Barron B and Darling-Hammond L (2008) Teaching for meaningful learning: A review of research on inquiry-based and cooperative learning. In: Darling-Hammond L, Barron B, Pearson P, et al. (eds) Powerful learning: What we know about teaching for understanding . San Francisco, CA: Jossey-Bass, pp. 11–70.
Bell M, Cordingley P, Isham C, et al. (2010) Report of Professional Practitioner Use of Research Review: Practitioner engagement in and/or with research. Coventry: CUREE, GTCE, LSIS & NTRP.
Black P and Wiliam D (1998) Inside the Black Box: Raising Standards through Classroom Assessment. The Phi Delta Kappan 80(2): 139–148.
Brown A (1978) Knowing when, where, and how to remember: A problem of metacognition. In: Glaser R (ed.) Advances in Instructional Psychology. 1. Hillsdale, NJ: Lawrence Erlbaum Associates, pp. 1–1.
Chiu C (1998) Synthesizing Metacognitive Interventions: What Training Characteristics Can Improve Reading Performance? San Diego, CA: Paper presented at the Annual Meeting of the American Educational Research Association.
Claxton G, Chambers M, Powell G, et al. (2011) The Learning Powered School: Pioneering 21st Century Education. Bristol: TLO Ltd.
Dignath C, Buettner G and Langfeldt H (2008) How can primary school students learn self-regulated strategies most effectively? A meta-analysis on self-regulation training programmes. Educational Research Review 3(2): 101–129.
Dweck C (2006) Mindset: The new psychology of success. New York: Random House.
Engle R (2006) Framing interactions to foster generative learning: A situative explanation of transfer in a community of learners classroom. Journal of the Learning Sciences 15(4): 451–498.
Flavell J (1976) Metacognitive aspects of problem-solving. In: Resnick L (ed.) The Nature of Intelligence. Hillsdale NJ: Erlbaum, pp. 1–2.
Flavell J (1979) Metacognition and cognitive monitoring. American Psychologist 34: 906–911.
Fuchs L and Fuchs D (1986) Effects of systematic formative evaluation: A meta -analysis. Exceptional Children 53(3): 199–208.
Haller E, Child D and Walberg H (1988) Can comprehension be taught? A quantitative synthesis. Educational researcher 17(9): 5–8.
Halpern D (1998) Teaching critical thinking for transfer across domains: Dispositions, skills, structure training, and metacognitive monitoring. American Psychologists 53(4): 449–455.
Harrison N, James D and Last K (2012) The impact of the pursuit of ASDAN’s Certificate of Personal Effectiveness (CoPE) on GCSE attainment. Project Report. UWE/ASDAN.
Hattie J (1992) Measuring the effects of schooling. Australian Journal of Education 36(1): 5–13.
Higgins S, Wall K, Baumfield V, et al. (2007)  Learning to Learn in Schools Phase 3 Evaluation: Final Report. London: Campaign for Learning.
Hipkins R and Cowie B (2014) Learning to learn, lifewide and lifelong learning: Reflections on the New Zealand experience. In: Deakin-Crick R, Stringher C, and Ren K (eds) Learning to learn: International perspectives from theory and practice. London: Routledge, pp. 303–320.
Howe C (2009) Collaborative group work in middle childhood: Joint construction, unresolved contradiction and the growth of knowledge. Human Development 39: 71–94.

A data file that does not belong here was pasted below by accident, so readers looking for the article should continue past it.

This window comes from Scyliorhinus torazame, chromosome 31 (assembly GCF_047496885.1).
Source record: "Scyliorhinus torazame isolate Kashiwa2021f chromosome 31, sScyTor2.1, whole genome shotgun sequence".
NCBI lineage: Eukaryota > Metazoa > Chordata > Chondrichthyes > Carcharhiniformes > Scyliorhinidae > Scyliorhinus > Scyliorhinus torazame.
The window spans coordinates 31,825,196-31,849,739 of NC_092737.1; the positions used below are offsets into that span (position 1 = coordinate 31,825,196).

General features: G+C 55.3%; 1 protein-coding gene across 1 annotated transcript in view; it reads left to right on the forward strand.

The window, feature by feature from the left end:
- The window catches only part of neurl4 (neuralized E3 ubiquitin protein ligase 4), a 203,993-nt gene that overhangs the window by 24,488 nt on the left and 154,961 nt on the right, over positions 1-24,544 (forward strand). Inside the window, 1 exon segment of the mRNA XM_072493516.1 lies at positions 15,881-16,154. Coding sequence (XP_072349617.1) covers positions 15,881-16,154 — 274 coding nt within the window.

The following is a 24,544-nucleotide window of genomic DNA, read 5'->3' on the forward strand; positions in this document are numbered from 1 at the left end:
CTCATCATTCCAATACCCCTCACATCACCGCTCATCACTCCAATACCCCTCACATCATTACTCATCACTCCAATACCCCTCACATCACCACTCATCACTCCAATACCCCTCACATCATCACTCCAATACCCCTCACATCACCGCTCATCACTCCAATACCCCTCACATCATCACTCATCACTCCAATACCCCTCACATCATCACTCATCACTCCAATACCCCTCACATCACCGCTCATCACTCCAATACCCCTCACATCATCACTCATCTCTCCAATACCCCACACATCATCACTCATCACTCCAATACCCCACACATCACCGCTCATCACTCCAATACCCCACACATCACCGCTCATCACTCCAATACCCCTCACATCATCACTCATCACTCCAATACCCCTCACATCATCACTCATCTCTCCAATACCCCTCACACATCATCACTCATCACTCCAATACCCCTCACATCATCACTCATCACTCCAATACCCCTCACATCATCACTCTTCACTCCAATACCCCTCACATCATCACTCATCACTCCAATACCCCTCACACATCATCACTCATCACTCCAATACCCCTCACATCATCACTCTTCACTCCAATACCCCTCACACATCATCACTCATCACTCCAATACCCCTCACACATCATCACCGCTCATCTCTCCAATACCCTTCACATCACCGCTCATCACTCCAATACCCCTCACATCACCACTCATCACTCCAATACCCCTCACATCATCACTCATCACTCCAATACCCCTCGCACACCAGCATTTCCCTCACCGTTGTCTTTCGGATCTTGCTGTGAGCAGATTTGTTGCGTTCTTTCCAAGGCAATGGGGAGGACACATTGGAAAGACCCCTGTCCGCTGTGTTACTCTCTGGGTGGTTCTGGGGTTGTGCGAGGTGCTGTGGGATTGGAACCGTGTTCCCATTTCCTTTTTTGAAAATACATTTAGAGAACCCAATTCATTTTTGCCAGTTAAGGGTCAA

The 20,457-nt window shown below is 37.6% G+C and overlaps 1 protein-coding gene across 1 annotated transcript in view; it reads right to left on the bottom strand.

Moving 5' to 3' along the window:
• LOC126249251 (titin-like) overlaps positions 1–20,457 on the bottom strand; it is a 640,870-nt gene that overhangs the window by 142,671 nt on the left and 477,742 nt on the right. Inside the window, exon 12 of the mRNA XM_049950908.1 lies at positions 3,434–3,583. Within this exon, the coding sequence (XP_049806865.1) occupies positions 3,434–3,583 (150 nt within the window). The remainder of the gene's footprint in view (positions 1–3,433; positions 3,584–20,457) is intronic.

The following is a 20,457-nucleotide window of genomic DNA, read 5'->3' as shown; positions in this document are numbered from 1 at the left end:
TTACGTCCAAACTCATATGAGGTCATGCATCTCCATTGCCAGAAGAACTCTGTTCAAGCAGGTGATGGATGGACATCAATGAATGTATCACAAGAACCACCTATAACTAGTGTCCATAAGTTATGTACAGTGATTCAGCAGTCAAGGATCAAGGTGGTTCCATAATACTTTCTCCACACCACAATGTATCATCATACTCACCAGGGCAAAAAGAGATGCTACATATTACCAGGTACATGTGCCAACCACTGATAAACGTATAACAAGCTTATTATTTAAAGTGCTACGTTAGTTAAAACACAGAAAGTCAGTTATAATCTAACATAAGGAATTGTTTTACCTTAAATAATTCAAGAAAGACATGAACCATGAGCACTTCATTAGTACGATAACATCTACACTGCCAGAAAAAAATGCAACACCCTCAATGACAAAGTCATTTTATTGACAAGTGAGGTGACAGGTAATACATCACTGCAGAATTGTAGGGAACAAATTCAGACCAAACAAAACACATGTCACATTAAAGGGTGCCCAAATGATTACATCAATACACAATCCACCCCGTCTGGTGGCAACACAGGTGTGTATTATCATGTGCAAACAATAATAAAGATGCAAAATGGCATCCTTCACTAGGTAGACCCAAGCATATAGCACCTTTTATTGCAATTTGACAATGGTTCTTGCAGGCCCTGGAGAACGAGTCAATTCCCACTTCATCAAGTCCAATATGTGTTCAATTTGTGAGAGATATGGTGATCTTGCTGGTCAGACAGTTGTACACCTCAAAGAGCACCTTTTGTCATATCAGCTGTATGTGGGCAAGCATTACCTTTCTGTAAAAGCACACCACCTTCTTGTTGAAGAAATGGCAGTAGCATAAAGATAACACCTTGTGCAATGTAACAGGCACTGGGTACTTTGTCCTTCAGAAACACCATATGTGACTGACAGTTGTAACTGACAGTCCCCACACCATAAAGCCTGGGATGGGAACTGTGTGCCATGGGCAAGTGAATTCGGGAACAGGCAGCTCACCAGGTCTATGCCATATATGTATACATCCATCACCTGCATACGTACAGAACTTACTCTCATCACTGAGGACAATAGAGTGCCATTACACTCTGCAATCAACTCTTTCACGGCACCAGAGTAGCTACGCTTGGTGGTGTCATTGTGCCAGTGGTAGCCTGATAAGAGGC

Howe C (2010) Peer groups and children’s development. Oxford: Blackwell.
Hung W (2008) The 9-step problem design process for problem-based learning: Application of the 3C3R model. Educational Research Review 4(2): 118–141.
Joyce B and Showers B (2002) Student achievement through staff development. 3rd ed. Alexandria, VA: Association for Supervision and Curriculum Development.
Laughlin P, Hatch E, Silver J, et al. (2006) Groups perform better than the best individuals on letters-to-numbers problems: Effects of group size. Journal of Personality and Social Psychology 90: 644–651.
Littleton K and Mercer N (2013) Interthinking: putting talk to work. Abingdon: Routledge.
Mannion J and McAllister K (2018) Fear is the Mind Killer. London: John Catt.
Mannion J and Mercer N (2016a) Learning to learn: improving attainment, closing the gap at Key Stage 3. The Curriculum Journal 27(2): 246–71.
Mannion J and Mercer N (2016b) Learning to learn: improving attainment, closing the gap at Key Stage 3.  The Curriculum Journal  27(2): 246–71.
Medical Research Council (2006) Developing and evaluating complex interventions: new guidance. Cambridge: University of Cambridge.
Mercer N and Littleton K (2007) Dialogue and the Development of Children’s Thinking. London: Routledge.
Moseley D, Baumfield V, Elliott J, et al. (2005) Frameworks for Thinking: A handbook for teaching and learning. Cambridge: Cambridge University Press.
Perkins D (1995) Outsmarting IQ: The Emerging Science of Learnable Intelligence. New York: Free Press.
Robinson V, Hohepa M and Lloyd C (2009) School Leadership and Student Outcomes: Identifying What Works and Why: Best Evidence Synthesis Iteration. Wellington: Ministry of Education.
Roseth C, Fang F, Johnson D, et al. (2006) Effects of cooperative learning on middle school students: A meta-analysis. San Francisco, CA: Paper presented at the American Educational Research Association Convention.
Slavin R (2008) Cooperative Learning, Success for All, and Evidence-based Reform in education. Éducation et didactique 2(2): 149–157.
Slavin R (2010) Co-operative learning: What makes groupwork work? In: Dumont H, Istance D, and Benavides F (eds) The nature of learning: Using research to inspire practice. Paris: OECD, pp. 161–178.
Timperley H (2011) Realising the Power of Professional learning. Maidenhead: McGraw-Hill.
Timperley H, Wilson A, Barrar H, et al. (2007) Teacher Professional Learning and Development: Best Evidence Synthesis Iteration. Wellington, New Zealand: Ministry of Education.
Topping K and Trickey S (2007a) Collaborative philosophical enquiry for school children: Cognitive effects at 10-12 years. British Journal of Educational Psychology (77): 271–288.
Topping K and Trickey S (2007b) Collaborative philosophical enquiry for school children: Cognitive gains at two-year follow-up. British  Educational  Research  Journal 77(4): 787–796.
Topping K and Trickey S (2007c) Impact of philosophical enquiry on school students’ interactive behaviour. Thinking skills and creativity 2: 73–84.
Tricot A and Sweller J (2014) Domain-specific knowledge and why teaching generic skills does not work. Educational Psychology Review 26(2): 265–283.
Whitebread D and Pino Pasternak D (2010) Metacognition, self-regulation & meta-knowing. In: Littleton K, Wood C, and Kleine Staarman J (eds) International handbook of psychology in education. Bingley: Emerald, pp. 673–711.